“BDSM equipment can be quite expensive – rightfully so with the craftsmanship involved – but I can’t afford the toys I like to play with, so it’s cheaper for me to make them myself. It’s also rather rewarding,” Gary adds.

Another kink tech creator, Greg, told 3DPrint.com:

“I’ve quickly learned that I’m not alone in my disappointment with the lack of innovation and creativity in many categories of the BDSM toy market. As an easy example, manufacturers have basically been selling the same half-dozen, tired designs of nipple clamps for decades.”

DIY kink devices

One example of these DIY kink devices is a maze attached to two handcuffs (pictured above). If you can’t complete the puzzle, you get punished with a shock to your genitals.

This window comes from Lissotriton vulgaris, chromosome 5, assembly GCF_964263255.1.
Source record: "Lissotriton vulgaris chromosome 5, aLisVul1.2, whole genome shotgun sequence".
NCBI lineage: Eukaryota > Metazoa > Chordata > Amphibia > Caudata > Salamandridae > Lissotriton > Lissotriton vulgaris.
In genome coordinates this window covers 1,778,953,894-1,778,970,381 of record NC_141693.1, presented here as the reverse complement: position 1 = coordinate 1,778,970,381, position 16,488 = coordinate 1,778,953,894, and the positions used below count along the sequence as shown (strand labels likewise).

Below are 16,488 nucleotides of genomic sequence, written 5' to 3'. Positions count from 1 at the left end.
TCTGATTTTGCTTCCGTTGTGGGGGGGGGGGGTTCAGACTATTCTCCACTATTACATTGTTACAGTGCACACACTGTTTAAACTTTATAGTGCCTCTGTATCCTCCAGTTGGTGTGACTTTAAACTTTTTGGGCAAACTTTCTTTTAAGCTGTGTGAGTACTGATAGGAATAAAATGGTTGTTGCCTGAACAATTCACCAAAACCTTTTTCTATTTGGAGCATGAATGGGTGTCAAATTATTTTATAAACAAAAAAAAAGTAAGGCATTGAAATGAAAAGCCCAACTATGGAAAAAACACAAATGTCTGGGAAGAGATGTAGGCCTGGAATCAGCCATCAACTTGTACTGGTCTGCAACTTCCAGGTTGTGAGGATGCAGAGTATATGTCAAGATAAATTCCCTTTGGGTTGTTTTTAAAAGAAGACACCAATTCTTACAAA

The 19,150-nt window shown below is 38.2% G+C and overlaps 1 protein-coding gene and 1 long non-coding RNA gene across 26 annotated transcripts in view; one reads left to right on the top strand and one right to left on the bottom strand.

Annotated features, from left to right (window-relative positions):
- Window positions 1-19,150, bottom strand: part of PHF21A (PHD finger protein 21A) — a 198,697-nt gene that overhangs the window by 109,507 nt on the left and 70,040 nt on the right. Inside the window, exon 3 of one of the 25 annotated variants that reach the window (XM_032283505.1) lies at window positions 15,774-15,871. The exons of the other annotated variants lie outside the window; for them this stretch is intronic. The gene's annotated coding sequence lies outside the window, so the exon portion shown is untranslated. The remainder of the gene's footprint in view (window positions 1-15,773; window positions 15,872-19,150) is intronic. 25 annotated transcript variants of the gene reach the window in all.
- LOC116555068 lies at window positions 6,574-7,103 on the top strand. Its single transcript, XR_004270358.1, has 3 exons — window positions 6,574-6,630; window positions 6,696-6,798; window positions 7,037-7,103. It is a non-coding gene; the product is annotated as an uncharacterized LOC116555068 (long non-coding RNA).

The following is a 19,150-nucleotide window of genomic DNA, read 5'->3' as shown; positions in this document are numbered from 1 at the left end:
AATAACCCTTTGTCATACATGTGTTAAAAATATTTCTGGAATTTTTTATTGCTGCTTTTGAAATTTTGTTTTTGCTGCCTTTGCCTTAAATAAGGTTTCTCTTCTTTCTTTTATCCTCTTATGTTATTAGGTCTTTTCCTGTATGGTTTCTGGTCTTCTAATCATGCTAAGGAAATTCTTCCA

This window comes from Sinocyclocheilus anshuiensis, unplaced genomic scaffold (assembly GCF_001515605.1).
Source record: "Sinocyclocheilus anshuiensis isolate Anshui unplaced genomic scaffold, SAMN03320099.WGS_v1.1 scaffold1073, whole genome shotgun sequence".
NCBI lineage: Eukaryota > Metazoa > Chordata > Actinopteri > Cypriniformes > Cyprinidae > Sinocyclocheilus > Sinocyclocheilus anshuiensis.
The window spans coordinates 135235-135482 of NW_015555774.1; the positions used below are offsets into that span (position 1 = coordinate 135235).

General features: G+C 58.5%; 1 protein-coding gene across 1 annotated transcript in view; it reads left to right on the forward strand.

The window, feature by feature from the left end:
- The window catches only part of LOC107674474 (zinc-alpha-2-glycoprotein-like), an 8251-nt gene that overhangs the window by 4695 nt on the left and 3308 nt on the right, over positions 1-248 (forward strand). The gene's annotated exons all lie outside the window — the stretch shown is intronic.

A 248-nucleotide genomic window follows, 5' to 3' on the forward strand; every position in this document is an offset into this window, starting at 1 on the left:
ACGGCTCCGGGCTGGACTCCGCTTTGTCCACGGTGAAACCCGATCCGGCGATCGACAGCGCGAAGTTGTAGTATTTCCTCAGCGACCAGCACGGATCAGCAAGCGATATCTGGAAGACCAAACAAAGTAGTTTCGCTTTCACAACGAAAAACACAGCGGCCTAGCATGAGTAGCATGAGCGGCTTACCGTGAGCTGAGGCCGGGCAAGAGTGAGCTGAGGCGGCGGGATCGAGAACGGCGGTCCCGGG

Deviant Designs has also taken things a step further, connecting the technology to live Web streams.

“We recently did a scene that has K locked in some electro-magnetic locking cuffs. These were on a 30 minute timer, and once it ran out the cuffs would unlock. However the cuffs were also linked to Twitter. Every time someone favorited a specific tweet, it would add 30 seconds to the timer,” Gary explains.

“To make it more fun I also hooked an E-Stim unit to K and every retweet would send a shock to a random part of her body. If someone really wanted to shock K they could also donate money and every £1 donated would be another second of shock for K to receive.”

In another experiment, Deviant Designs connected the shocker to an eye-tracker, forcing the submissive to watch porn. If they blink or look away, they are shocked.

Deviant Designs, vulva clamp

How to ‘DIY’ your own kink devices

Input

First things first, you will need an input. The simplest method is the Arduino. Costing around only $5, this clever piece of technology allows you to upload an input – using as little as 6 lines of coding – through a USB to create an output.